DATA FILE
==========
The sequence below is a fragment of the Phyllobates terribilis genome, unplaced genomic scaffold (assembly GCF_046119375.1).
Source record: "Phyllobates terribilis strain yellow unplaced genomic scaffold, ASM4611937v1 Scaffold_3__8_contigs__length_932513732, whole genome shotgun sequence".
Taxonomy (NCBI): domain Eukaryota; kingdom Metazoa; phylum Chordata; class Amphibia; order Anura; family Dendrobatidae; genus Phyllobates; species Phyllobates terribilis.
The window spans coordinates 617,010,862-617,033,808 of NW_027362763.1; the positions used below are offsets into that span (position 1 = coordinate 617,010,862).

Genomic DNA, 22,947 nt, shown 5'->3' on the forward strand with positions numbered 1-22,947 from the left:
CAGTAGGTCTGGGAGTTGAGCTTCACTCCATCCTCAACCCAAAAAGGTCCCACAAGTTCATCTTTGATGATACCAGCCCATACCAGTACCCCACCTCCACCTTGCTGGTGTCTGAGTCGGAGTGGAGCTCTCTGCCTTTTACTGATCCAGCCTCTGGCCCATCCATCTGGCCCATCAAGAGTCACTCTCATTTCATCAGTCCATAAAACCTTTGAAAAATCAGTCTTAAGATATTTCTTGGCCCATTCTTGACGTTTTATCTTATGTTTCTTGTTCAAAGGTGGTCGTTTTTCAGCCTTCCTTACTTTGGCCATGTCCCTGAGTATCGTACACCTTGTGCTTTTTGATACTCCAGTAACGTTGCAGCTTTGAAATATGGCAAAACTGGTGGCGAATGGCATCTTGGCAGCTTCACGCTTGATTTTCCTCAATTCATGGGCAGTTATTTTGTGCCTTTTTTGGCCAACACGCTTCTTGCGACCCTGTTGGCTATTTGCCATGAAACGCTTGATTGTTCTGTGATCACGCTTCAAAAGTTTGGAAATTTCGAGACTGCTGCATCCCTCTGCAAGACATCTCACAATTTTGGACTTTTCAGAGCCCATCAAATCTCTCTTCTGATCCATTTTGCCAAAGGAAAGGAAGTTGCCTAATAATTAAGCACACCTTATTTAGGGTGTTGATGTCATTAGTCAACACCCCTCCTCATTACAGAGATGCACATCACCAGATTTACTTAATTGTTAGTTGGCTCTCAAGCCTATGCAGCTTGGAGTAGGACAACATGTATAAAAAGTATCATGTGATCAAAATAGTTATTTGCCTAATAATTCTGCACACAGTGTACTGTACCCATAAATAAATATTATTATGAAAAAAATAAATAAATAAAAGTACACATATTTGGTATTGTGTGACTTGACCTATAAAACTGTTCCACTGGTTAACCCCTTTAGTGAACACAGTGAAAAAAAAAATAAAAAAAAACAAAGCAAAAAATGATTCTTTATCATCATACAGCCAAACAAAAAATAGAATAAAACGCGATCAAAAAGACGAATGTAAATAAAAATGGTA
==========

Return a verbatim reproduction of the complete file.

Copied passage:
The sequence below is a fragment of the Phyllobates terribilis genome, unplaced genomic scaffold (assembly GCF_046119375.1).
Source record: "Phyllobates terribilis strain yellow unplaced genomic scaffold, ASM4611937v1 Scaffold_3__8_contigs__length_932513732, whole genome shotgun sequence".
Taxonomy (NCBI): domain Eukaryota; kingdom Metazoa; phylum Chordata; class Amphibia; order Anura; family Dendrobatidae; genus Phyllobates; species Phyllobates terribilis.
The window spans coordinates 617,010,862-617,033,808 of NW_027362763.1; the positions used below are offsets into that span (position 1 = coordinate 617,010,862).

Genomic DNA, 22,947 nt, shown 5'->3' on the forward strand with positions numbered 1-22,947 from the left:
CAGTAGGTCTGGGAGTTGAGCTTCACTCCATCCTCAACCCAAAAAGGTCCCACAAGTTCATCTTTGATGATACCAGCCCATACCAGTACCCCACCTCCACCTTGCTGGTGTCTGAGTCGGAGTGGAGCTCTCTGCCTTTTACTGATCCAGCCTCTGGCCCATCCATCTGGCCCATCAAGAGTCACTCTCATTTCATCAGTCCATAAAACCTTTGAAAAATCAGTCTTAAGATATTTCTTGGCCCATTCTTGACGTTTTATCTTATGTTTCTTGTTCAAAGGTGGTCGTTTTTCAGCCTTCCTTACTTTGGCCATGTCCCTGAGTATCGTACACCTTGTGCTTTTTGATACTCCAGTAACGTTGCAGCTTTGAAATATGGCAAAACTGGTGGCGAATGGCATCTTGGCAGCTTCACGCTTGATTTTCCTCAATTCATGGGCAGTTATTTTGTGCCTTTTTTGGCCAACACGCTTCTTGCGACCCTGTTGGCTATTTGCCATGAAACGCTTGATTGTTCTGTGATCACGCTTCAAAAGTTTGGAAATTTCGAGACTGCTGCATCCCTCTGCAAGACATCTCACAATTTTGGACTTTTCAGAGCCCATCAAATCTCTCTTCTGATCCATTTTGCCAAAGGAAAGGAAGTTGCCTAATAATTAAGCACACCTTATTTAGGGTGTTGATGTCATTAGTCAACACCCCTCCTCATTACAGAGATGCACATCACCAGATTTACTTAATTGTTAGTTGGCTCTCAAGCCTATGCAGCTTGGAGTAGGACAACATGTATAAAAAGTATCATGTGATCAAAATAGTTATTTGCCTAATAATTCTGCACACAGTGTACTGTACCCATAAATAAATATTATTATGAAAAAAATAAATAAATAAAAGTACACATATTTGGTATTGTGTGACTTGACCTATAAAACTGTTCCACTGGTTAACCCCTTTAGTGAACACAGTGAAAAAAAAAATAAAAAAAAACAAAGCAAAAAATGATTCTTTATCATCATACAGCCAAACAAAAAATAGAATAAAACGCGATCAAAAAGACGAATGTAAATAAAAATGGTA